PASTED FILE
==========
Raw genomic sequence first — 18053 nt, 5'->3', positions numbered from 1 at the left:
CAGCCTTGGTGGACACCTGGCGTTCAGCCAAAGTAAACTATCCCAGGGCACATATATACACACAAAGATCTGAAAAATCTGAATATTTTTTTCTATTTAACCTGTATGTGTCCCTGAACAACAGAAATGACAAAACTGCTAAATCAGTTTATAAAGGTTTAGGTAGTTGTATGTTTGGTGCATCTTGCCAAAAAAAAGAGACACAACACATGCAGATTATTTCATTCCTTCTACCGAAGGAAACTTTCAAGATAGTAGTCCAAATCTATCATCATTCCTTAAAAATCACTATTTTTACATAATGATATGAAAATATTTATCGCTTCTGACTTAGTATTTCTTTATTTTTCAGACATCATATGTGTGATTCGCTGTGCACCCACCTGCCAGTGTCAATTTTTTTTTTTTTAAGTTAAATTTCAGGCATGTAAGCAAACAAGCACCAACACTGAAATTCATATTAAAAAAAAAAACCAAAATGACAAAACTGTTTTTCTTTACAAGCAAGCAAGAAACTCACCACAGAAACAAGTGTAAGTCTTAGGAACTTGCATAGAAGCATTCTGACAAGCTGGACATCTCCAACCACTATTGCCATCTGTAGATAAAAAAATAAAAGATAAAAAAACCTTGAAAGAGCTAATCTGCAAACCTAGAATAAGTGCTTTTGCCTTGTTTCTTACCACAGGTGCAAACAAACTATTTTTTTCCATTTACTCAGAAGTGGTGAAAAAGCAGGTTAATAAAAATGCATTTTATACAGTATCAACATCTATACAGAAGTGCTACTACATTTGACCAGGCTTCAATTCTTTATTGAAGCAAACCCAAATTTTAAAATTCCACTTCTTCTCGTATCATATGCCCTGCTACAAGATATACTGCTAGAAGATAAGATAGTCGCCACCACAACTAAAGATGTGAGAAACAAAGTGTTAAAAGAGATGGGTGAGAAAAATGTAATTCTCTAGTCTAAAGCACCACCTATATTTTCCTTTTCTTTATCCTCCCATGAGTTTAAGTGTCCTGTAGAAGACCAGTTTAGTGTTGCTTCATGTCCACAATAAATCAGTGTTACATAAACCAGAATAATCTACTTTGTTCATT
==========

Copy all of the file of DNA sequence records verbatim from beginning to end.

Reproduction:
Raw genomic sequence first — 18053 nt, 5'->3', positions numbered from 1 at the left:
CAGCCTTGGTGGACACCTGGCGTTCAGCCAAAGTAAACTATCCCAGGGCACATATATACACACAAAGATCTGAAAAATCTGAATATTTTTTTCTATTTAACCTGTATGTGTCCCTGAACAACAGAAATGACAAAACTGCTAAATCAGTTTATAAAGGTTTAGGTAGTTGTATGTTTGGTGCATCTTGCCAAAAAAAAGAGACACAACACATGCAGATTATTTCATTCCTTCTACCGAAGGAAACTTTCAAGATAGTAGTCCAAATCTATCATCATTCCTTAAAAATCACTATTTTTACATAATGATATGAAAATATTTATCGCTTCTGACTTAGTATTTCTTTATTTTTCAGACATCATATGTGTGATTCGCTGTGCACCCACCTGCCAGTGTCAATTTTTTTTTTTTTAAGTTAAATTTCAGGCATGTAAGCAAACAAGCACCAACACTGAAATTCATATTAAAAAAAAAAACCAAAATGACAAAACTGTTTTTCTTTACAAGCAAGCAAGAAACTCACCACAGAAACAAGTGTAAGTCTTAGGAACTTGCATAGAAGCATTCTGACAAGCTGGACATCTCCAACCACTATTGCCATCTGTAGATAAAAAAATAAAAGATAAAAAAACCTTGAAAGAGCTAATCTGCAAACCTAGAATAAGTGCTTTTGCCTTGTTTCTTACCACAGGTGCAAACAAACTATTTTTTTCCATTTACTCAGAAGTGGTGAAAAAGCAGGTTAATAAAAATGCATTTTATACAGTATCAACATCTATACAGAAGTGCTACTACATTTGACCAGGCTTCAATTCTTTATTGAAGCAAACCCAAATTTTAAAATTCCACTTCTTCTCGTATCATATGCCCTGCTACAAGATATACTGCTAGAAGATAAGATAGTCGCCACCACAACTAAAGATGTGAGAAACAAAGTGTTAAAAGAGATGGGTGAGAAAAATGTAATTCTCTAGTCTAAAGCACCACCTATATTTTCCTTTTCTTTATCCTCCCATGAGTTTAAGTGTCCTGTAGAAGACCAGTTTAGTGTTGCTTCATGTCCACAATAAATCAGTGTTACATAAACCAGAATAATCTACTTTGTTCATT